[dropcap style=”font-size:100px; color:#992211;”]A[/dropcap]n exquisite pop-soul singer, Nicole Atkins opens an important chapter with her album, Slow Phaser.
The story so far sees her move from mid-chart contender to a role as one of the most unique and developed voices in non-conformist contemporary pop.
Fans will recognise her rich timbre,breathy depth and soul stirring peaks; here more than on previous records we’re given a deeper musical experience. Stronger material meets an aggressive confidence in the creation of a classic summer album that’s hard to fault and easy to love.
“In the gutter you discover all the things you miss”
Slow Phaser rises with ‘Who Killed the Moonlight?’, a sensual song that propels itself forward with aspects of Sophie Ellis Bextor’s vocal delivery, until it kicks into overdrive with a funky workout of tight trap syncopation and infectious basslines. Of particular note is the outro, where Atkins uses her impressive voice to soar to even greater heights where A-grade songwriting separates the great from the adequate.
[quote]an album of vignettes that,
while emotional, exhibits a diversity
beyond the singer’s own and thereby
transcends the pitfalls of
Without resorting to formula, ‘Who Killed the Moonlight?’ is a good introduction to how many of the songs operate, exhibiting Atkins’s talent for unexpected harmony, contrast (she builds her voice through the song, only letting loose the full force later in the finale), swing, measure and depth of writing. However on ‘It’s Only Chemistry’, with its Kurt Vile choruses and folksy banjo melodies, we get a sense of how accomplished Atkins has become since her Columbia Records days.
Rebellious lyrics, wry humour, rousing choruses – we’ve always been drawn into her world, but this time it’s more about art and narrative than easy catharsis.
Slow Phaser marks her first collaboration with veteran drummer/producer Jim Sclavunos (Nick Cave & The Bad Seeds, The Cramps, Teenage Jesus & The Jerks), who co-wrote three of the songs, and a continued relationship with producer Tore Johansson (Franz Ferdinand, The Cardigans) who jointly helmed her 2007 debut, Neptune City. The album was recorded at Johansson’s Malmö studio with his able assistance, and utilising the residential studio to create a purer sonic approach to push the song before the production feels fresh.
“Beg for forgiveness, cry for reprieve, because the ties that bind don’t come undone as fast as you’d believe. “
– ‘Red Ropes’
Over the course of the album Atkins and Johansson worked carefully to defy specific genre assignations, but areas of Dance-soul abound on tracks like ‘What do you know’, and ‘Gasoline Bride’ which, inflected with country and psychedelic touches, exhibit a spacey vibe while never losing touch with their acoustic roots.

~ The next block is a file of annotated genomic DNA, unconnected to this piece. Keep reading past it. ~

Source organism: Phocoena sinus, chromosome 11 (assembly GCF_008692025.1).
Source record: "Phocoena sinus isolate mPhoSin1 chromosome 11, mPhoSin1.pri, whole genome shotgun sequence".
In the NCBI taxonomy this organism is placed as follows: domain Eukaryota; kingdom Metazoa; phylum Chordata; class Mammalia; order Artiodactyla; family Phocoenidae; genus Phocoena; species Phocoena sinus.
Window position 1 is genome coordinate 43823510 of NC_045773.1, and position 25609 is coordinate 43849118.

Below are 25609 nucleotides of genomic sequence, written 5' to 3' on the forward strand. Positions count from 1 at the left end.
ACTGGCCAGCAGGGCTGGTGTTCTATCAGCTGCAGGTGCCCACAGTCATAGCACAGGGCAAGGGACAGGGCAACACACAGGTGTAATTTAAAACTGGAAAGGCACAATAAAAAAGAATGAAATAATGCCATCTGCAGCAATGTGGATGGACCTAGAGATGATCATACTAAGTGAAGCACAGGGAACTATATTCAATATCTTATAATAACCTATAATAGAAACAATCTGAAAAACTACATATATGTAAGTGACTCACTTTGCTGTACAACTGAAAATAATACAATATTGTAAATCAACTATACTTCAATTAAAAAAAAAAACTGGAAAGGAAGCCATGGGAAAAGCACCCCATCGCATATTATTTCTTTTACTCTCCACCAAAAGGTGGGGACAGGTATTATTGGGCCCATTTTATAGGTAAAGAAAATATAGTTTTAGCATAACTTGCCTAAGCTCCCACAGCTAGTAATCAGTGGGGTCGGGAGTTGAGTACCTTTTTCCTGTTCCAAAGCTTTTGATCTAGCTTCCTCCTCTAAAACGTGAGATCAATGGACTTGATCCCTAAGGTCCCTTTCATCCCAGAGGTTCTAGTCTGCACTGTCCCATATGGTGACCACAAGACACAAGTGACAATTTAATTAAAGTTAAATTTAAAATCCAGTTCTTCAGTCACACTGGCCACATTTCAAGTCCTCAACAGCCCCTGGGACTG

Never is this better shown than on ‘The Worst Hangover’, where a standard drum set up is worked into an interstellar barn frenzy. Over repeated listens it becomes an unlikely favourite, conjuring the story-led telephone blues of ‘Operator’ by the Grateful Dead (see also Death Letter Blues, The Letter and a host of communication-themed blues-country), the White funk of Moloko and the post-trip, smoked out guitar of the Steve Miller Band. Irrepressibly catchy. As the hair-of-the-dog syncopated drum beat lifts, you’re hopping along into the heart of the beat, before the eerie creep of the dying coda leaves you surprised and suspended.
Whatever happens after the closing bar, it’s not clear whether you want to be there.
Fans of ‘Maybe Tonight’-era Nicole Atkins will find a lot to like in Slow Phaser. It still contains the poppy elements of 60s girl groups, but here we’re seeing Atkins eclipsing her influences, and to some extent her biography, by constructing an album of vignettes that, while emotional, exhibits a diversity beyond the singer’s own and thereby transcends the pitfalls of contemporary pop. The album stands on it’s own feet regardless of Nicole Atkins the performer, and in an era of interchangeable music led by celebrity, is a thing to cherish.
Criticism of previous albums noted that Atkins was slightly lost within a myriad of orchestral hits and swells, overproduction and embellished bombast. Slow Phaser by contrast is a perfectly balanced sword of forward-reaching pop that revels in the songs’ structure rather than hiding them. Careful listeners can find an exploration of the sweet melancholy themes from Neptune City over much of Slow Phaser, which while never becoming bitter, certainly reflects some of the sadder stories of Atkins’ beloved but flooded New Jersey.
Atkins champions a long form of song writing where the art form contains a journey within the structure. Unlike her previous efforts, the arrangements neither go too far (Neptune City) or are too difficult (Mondo Amore), but find an organic balance by limiting the number of instruments heard at any given time to what a 5-piece band might achieve onstage. This lends the album a natural ease by letting the audience into the music, rather than just selling a face, a dance or a lifestyle.
Many of the songs give the listener the feeling of running alongside her, until the decisive lap when she streaks ahead for a champion finish. On Slow Phaser we’re shown Atkins’ talent for narratives that put the audience right in the middle of the song. We’re drawn in with intimate observations delivered in a catchy singalong fashion, before she shows us how good she is and blows the roof off the songs.
Simply put, this an album full of great songs that captures instantly, begging repeated plays and loves with every new listen.
Editor, founder, fan.